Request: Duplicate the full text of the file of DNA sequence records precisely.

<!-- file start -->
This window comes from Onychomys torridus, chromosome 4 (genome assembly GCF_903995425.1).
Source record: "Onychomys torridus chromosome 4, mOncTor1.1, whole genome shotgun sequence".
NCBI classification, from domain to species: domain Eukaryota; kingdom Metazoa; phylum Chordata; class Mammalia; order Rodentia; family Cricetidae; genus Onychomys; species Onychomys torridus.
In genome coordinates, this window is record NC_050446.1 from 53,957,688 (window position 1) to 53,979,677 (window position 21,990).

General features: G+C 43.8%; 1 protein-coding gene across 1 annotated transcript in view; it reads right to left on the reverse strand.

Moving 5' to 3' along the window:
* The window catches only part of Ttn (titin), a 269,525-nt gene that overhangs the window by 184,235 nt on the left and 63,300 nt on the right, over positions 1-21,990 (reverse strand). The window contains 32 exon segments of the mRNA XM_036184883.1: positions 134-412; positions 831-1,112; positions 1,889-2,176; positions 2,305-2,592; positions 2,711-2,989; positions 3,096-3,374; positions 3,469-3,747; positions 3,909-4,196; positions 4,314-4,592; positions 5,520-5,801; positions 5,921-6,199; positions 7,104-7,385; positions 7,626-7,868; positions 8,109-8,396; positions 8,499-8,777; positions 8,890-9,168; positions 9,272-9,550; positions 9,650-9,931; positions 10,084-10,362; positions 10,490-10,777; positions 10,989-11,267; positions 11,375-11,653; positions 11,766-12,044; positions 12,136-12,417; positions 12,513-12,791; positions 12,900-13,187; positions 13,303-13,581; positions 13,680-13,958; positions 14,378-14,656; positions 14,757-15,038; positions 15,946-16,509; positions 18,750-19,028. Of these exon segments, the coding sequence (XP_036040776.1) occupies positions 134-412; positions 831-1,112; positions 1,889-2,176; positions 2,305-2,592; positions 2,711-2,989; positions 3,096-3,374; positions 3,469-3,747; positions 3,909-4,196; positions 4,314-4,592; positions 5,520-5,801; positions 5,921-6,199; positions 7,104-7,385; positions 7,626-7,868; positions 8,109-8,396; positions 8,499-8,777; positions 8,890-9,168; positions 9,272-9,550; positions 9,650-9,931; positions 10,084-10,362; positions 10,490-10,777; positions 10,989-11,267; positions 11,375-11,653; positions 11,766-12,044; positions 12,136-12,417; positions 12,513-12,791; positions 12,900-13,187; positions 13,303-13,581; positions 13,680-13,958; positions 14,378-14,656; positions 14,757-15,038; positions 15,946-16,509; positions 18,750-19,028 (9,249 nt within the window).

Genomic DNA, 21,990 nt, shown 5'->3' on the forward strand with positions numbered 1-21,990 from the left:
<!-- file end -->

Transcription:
This window comes from Onychomys torridus, chromosome 4 (genome assembly GCF_903995425.1).
Source record: "Onychomys torridus chromosome 4, mOncTor1.1, whole genome shotgun sequence".
NCBI classification, from domain to species: domain Eukaryota; kingdom Metazoa; phylum Chordata; class Mammalia; order Rodentia; family Cricetidae; genus Onychomys; species Onychomys torridus.
In genome coordinates, this window is record NC_050446.1 from 53,957,688 (window position 1) to 53,979,677 (window position 21,990).

General features: G+C 43.8%; 1 protein-coding gene across 1 annotated transcript in view; it reads right to left on the reverse strand.

Moving 5' to 3' along the window:
* The window catches only part of Ttn (titin), a 269,525-nt gene that overhangs the window by 184,235 nt on the left and 63,300 nt on the right, over positions 1-21,990 (reverse strand). The window contains 32 exon segments of the mRNA XM_036184883.1: positions 134-412; positions 831-1,112; positions 1,889-2,176; positions 2,305-2,592; positions 2,711-2,989; positions 3,096-3,374; positions 3,469-3,747; positions 3,909-4,196; positions 4,314-4,592; positions 5,520-5,801; positions 5,921-6,199; positions 7,104-7,385; positions 7,626-7,868; positions 8,109-8,396; positions 8,499-8,777; positions 8,890-9,168; positions 9,272-9,550; positions 9,650-9,931; positions 10,084-10,362; positions 10,490-10,777; positions 10,989-11,267; positions 11,375-11,653; positions 11,766-12,044; positions 12,136-12,417; positions 12,513-12,791; positions 12,900-13,187; positions 13,303-13,581; positions 13,680-13,958; positions 14,378-14,656; positions 14,757-15,038; positions 15,946-16,509; positions 18,750-19,028. Of these exon segments, the coding sequence (XP_036040776.1) occupies positions 134-412; positions 831-1,112; positions 1,889-2,176; positions 2,305-2,592; positions 2,711-2,989; positions 3,096-3,374; positions 3,469-3,747; positions 3,909-4,196; positions 4,314-4,592; positions 5,520-5,801; positions 5,921-6,199; positions 7,104-7,385; positions 7,626-7,868; positions 8,109-8,396; positions 8,499-8,777; positions 8,890-9,168; positions 9,272-9,550; positions 9,650-9,931; positions 10,084-10,362; positions 10,490-10,777; positions 10,989-11,267; positions 11,375-11,653; positions 11,766-12,044; positions 12,136-12,417; positions 12,513-12,791; positions 12,900-13,187; positions 13,303-13,581; positions 13,680-13,958; positions 14,378-14,656; positions 14,757-15,038; positions 15,946-16,509; positions 18,750-19,028 (9,249 nt within the window).

Genomic DNA, 21,990 nt, shown 5'->3' on the forward strand with positions numbered 1-21,990 from the left: